My high school dream was to be a music photographer. To go on tour with, an at least somewhat famous, band, photograph their every move, have a press pass at all the venues, have my photos on album covers, fall in love with one of the cool, good looking, band members, we'd start our own side project, win a grammy and have a story written about us in Rolling Stone Magazine. You know the drill.
Well I've done at least some of that but I did it a little backwards. I fell in love with a musician. Then I got to shoot his band's new photos and have one of those photos on the album cover. Me being his wife was NOT an "in" though. This is their third album but my first time doing their photos. Which actually made me more confident because that means they trusted me AND it wasn't even my husband that suggested I be the photographer. He's less interested in mixing business and romance than the 17 year old me.
Anyhow, a few weeks ago I had the great pleasure of creating Mike Romero Music's new promo photos and album art! MRM had played an event at Tyler Street United Methodist Church, in Dallas, TX, several months back and the guys loved the building so much they decided that's where they had to have their next set of photos done. So, earlier in February Branden and Mike took me to the church to scout out the exact locations we wanted to shoot in. Tyler Street UMC was built starting in 1919 and stretching to the 1970's so there's a really cool hodgepodge of architecture. Spending most of my time now photographing architecture, my mind of racing with excited over getting to shoot there. We narrowed all of the potential spaces down to 5 and the last week in February we all traveled back to Dallas to do the shoot.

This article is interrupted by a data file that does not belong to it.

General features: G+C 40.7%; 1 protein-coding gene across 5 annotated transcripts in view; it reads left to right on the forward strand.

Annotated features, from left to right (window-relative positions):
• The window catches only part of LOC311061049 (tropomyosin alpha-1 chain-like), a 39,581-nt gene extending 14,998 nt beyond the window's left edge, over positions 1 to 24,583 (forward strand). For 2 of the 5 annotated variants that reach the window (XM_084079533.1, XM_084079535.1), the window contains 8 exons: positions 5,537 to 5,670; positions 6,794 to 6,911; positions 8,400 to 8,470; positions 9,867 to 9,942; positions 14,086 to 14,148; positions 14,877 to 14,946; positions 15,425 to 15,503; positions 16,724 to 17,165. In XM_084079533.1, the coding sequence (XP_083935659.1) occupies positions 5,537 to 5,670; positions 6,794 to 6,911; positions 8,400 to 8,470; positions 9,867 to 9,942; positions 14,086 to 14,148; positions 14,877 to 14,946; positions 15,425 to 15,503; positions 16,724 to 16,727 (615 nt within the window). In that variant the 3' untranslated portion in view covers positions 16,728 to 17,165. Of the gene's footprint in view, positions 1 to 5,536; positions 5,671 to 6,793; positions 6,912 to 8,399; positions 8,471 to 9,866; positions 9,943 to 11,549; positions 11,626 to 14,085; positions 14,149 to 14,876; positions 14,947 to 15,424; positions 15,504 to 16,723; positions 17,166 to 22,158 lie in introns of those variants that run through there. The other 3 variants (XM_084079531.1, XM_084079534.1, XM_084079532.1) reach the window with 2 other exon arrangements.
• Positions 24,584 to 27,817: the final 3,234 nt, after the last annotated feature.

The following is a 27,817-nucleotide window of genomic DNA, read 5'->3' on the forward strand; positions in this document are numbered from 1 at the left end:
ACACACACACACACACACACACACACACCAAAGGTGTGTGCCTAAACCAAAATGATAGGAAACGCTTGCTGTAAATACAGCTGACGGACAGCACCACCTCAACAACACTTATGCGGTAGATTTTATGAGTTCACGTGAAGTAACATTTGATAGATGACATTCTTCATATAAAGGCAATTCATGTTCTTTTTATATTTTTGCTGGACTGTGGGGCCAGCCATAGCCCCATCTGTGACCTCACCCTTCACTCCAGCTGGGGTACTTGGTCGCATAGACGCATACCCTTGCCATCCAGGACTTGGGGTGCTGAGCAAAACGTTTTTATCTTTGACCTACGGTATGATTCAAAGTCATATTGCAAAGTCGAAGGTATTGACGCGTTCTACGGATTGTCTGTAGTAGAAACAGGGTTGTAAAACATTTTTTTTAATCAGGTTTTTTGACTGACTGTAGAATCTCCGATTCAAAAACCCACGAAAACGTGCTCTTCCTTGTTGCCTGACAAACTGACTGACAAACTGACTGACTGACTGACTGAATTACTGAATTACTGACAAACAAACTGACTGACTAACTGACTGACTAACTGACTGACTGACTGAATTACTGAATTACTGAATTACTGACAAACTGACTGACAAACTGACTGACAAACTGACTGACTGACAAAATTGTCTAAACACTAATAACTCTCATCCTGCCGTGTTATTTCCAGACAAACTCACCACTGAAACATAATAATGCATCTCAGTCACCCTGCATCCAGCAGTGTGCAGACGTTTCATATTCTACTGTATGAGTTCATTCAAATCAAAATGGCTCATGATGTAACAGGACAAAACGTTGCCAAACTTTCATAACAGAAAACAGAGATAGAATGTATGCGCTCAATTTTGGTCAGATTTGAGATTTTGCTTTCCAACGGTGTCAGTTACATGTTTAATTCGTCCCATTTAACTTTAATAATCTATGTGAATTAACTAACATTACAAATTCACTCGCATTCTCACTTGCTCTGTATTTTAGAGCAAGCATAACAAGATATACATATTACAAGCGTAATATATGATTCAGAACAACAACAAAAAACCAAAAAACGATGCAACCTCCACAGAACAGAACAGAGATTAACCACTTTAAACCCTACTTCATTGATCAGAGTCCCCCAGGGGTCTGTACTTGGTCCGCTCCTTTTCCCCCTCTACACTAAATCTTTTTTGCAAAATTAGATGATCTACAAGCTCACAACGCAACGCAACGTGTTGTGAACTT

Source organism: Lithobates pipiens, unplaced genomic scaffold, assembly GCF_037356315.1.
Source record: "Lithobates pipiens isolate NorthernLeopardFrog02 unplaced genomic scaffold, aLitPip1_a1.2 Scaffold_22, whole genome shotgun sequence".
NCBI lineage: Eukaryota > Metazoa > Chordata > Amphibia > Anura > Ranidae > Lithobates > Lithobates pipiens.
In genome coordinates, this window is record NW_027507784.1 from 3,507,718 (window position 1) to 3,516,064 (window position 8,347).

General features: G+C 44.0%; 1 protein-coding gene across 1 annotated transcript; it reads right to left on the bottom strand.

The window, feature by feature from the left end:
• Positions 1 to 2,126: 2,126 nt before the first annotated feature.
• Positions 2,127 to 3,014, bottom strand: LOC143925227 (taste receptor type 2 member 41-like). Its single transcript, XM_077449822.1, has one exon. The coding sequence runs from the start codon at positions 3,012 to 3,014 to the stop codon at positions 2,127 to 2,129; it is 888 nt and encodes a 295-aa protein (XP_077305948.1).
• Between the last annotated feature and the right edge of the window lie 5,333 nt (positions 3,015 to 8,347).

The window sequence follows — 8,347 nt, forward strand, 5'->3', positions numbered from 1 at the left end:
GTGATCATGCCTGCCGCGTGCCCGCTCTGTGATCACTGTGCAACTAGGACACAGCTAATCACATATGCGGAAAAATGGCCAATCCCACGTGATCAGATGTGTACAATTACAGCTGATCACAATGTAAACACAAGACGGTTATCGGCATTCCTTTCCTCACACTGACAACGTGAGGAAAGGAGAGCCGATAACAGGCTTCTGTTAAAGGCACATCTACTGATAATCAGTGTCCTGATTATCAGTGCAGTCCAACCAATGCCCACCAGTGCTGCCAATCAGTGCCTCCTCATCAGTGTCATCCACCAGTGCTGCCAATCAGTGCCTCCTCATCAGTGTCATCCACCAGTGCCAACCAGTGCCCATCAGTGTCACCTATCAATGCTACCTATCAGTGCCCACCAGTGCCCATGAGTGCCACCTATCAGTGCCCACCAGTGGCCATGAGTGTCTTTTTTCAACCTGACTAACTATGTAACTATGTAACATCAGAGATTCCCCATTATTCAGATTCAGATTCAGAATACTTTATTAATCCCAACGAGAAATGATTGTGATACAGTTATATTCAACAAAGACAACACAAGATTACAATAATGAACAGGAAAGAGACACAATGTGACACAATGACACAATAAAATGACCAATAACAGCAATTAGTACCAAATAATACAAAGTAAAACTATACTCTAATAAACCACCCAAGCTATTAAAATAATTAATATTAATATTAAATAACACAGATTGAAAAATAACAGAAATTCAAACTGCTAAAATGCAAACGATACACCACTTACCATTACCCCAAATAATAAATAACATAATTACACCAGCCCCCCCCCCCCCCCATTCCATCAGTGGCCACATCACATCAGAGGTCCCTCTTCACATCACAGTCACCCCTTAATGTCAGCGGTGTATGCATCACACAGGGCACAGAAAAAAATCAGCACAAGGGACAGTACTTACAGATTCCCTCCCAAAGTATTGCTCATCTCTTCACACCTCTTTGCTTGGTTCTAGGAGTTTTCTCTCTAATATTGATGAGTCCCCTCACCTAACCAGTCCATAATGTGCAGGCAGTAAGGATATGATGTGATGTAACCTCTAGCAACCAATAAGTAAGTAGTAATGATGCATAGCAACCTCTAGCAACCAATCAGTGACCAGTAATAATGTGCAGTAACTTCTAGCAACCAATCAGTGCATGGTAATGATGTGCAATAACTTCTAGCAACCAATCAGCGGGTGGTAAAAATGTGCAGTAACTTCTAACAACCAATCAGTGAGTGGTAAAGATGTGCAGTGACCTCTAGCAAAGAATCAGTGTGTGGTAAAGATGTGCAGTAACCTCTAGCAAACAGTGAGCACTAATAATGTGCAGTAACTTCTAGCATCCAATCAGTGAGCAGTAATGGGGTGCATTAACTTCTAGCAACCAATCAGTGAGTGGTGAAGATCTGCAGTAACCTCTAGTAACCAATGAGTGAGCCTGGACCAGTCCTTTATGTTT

MRM is a 501(c)3 certified non-profit ministry, they have a board of advisers who approve larger expenditures so I emailed a pitch to their board for review complete with "rough draft" photos I'd taken during the location scout. I was really glad I did this because it helped me organize my ideas for the day of the photo shoot. When you're traveling to a place you're not really familiar with, working with 5 guys who are coming straight from a weekend event, several wardrobe changes, lots of stairs, meanwhile Justin Minchew is making a video of everything that's happening, and you know you have to drive 4 hours back home at the end of the day...things can get hangry and inefficient real fast. I also met with Mike between the location scout and the actual shoot to go over the pitch, explain my choices and hear from him what he was wanting out of these photos. What did he want them to say? What is the vibe of this project? How do we make sure these photos reflect the new songs? So, ALWAYS do a location scout and get test or rough draft shots and ALWASY listen to you client to make sure you're capturing their voice.
In my photography pitch the locations I chose are called things like, "wooden stairwell", "white stairwell", "top floor gym". I chose these specific spots, though the options were countless, because I knew we'd get great shots easily out of these spaces. They had great natural light and interesting but not but not spotlight stealing architecture. When working with a group I was looking for quality + efficiency, not "this looks interesting, lets just see what happens, maybe we get something maybe we don't" It wasn't the time for a lot of experimenting. Though we did end up deciding to wait until sunset to get some more shots in the gym with moodier lighting. I'm really glad we did because the light was so much more interesting and I got to experiment a little bit.
Apparently moody light makes Mike into a male model.
I used, as always, a Canon 6D and switched between a Canon 50mm f/1.4 and a Canon 17-40mm f/4.
The guys had some styling help from WhitFort